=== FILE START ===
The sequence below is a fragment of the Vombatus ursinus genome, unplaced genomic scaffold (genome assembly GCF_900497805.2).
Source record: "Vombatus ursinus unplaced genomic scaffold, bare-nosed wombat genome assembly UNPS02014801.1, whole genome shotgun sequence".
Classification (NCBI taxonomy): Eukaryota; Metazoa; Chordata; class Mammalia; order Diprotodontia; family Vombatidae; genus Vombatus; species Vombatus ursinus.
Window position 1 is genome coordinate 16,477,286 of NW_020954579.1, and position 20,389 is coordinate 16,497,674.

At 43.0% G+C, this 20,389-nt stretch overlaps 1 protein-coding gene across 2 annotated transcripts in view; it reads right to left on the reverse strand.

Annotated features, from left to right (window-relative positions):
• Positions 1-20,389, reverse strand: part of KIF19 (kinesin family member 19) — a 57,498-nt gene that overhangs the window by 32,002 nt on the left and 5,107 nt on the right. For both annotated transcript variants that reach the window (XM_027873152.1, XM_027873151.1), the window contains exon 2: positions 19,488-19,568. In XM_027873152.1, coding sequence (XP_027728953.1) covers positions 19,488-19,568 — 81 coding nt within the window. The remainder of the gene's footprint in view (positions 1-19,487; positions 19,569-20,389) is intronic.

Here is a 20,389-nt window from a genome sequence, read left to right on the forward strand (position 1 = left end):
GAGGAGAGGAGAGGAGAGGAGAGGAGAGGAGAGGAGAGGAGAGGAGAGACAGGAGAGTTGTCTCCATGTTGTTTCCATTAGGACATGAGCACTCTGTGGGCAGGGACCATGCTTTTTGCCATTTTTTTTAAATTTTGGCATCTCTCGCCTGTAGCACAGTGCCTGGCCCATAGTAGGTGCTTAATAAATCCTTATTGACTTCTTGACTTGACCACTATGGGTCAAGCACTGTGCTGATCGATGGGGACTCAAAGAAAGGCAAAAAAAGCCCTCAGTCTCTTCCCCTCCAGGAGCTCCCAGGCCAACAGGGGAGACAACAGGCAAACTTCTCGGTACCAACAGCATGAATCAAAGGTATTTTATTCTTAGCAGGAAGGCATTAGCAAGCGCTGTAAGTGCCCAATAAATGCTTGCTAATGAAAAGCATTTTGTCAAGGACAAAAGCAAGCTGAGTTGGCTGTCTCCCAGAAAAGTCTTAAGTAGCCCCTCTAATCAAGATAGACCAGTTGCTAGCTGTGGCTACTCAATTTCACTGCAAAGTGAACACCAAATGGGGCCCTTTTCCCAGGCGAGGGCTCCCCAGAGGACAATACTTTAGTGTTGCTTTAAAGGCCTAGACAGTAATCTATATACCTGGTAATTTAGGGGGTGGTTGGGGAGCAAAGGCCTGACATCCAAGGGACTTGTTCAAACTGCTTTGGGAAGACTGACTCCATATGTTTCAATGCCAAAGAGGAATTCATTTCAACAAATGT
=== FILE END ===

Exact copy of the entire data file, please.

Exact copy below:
The sequence below is a fragment of the Vombatus ursinus genome, unplaced genomic scaffold (genome assembly GCF_900497805.2).
Source record: "Vombatus ursinus unplaced genomic scaffold, bare-nosed wombat genome assembly UNPS02014801.1, whole genome shotgun sequence".
Classification (NCBI taxonomy): Eukaryota; Metazoa; Chordata; class Mammalia; order Diprotodontia; family Vombatidae; genus Vombatus; species Vombatus ursinus.
Window position 1 is genome coordinate 16,477,286 of NW_020954579.1, and position 20,389 is coordinate 16,497,674.

At 43.0% G+C, this 20,389-nt stretch overlaps 1 protein-coding gene across 2 annotated transcripts in view; it reads right to left on the reverse strand.

Annotated features, from left to right (window-relative positions):
• Positions 1-20,389, reverse strand: part of KIF19 (kinesin family member 19) — a 57,498-nt gene that overhangs the window by 32,002 nt on the left and 5,107 nt on the right. For both annotated transcript variants that reach the window (XM_027873152.1, XM_027873151.1), the window contains exon 2: positions 19,488-19,568. In XM_027873152.1, coding sequence (XP_027728953.1) covers positions 19,488-19,568 — 81 coding nt within the window. The remainder of the gene's footprint in view (positions 1-19,487; positions 19,569-20,389) is intronic.

Here is a 20,389-nt window from a genome sequence, read left to right on the forward strand (position 1 = left end):
GAGGAGAGGAGAGGAGAGGAGAGGAGAGGAGAGGAGAGGAGAGGAGAGACAGGAGAGTTGTCTCCATGTTGTTTCCATTAGGACATGAGCACTCTGTGGGCAGGGACCATGCTTTTTGCCATTTTTTTTAAATTTTGGCATCTCTCGCCTGTAGCACAGTGCCTGGCCCATAGTAGGTGCTTAATAAATCCTTATTGACTTCTTGACTTGACCACTATGGGTCAAGCACTGTGCTGATCGATGGGGACTCAAAGAAAGGCAAAAAAAGCCCTCAGTCTCTTCCCCTCCAGGAGCTCCCAGGCCAACAGGGGAGACAACAGGCAAACTTCTCGGTACCAACAGCATGAATCAAAGGTATTTTATTCTTAGCAGGAAGGCATTAGCAAGCGCTGTAAGTGCCCAATAAATGCTTGCTAATGAAAAGCATTTTGTCAAGGACAAAAGCAAGCTGAGTTGGCTGTCTCCCAGAAAAGTCTTAAGTAGCCCCTCTAATCAAGATAGACCAGTTGCTAGCTGTGGCTACTCAATTTCACTGCAAAGTGAACACCAAATGGGGCCCTTTTCCCAGGCGAGGGCTCCCCAGAGGACAATACTTTAGTGTTGCTTTAAAGGCCTAGACAGTAATCTATATACCTGGTAATTTAGGGGGTGGTTGGGGAGCAAAGGCCTGACATCCAAGGGACTTGTTCAAACTGCTTTGGGAAGACTGACTCCATATGTTTCAATGCCAAAGAGGAATTCATTTCAACAAATGT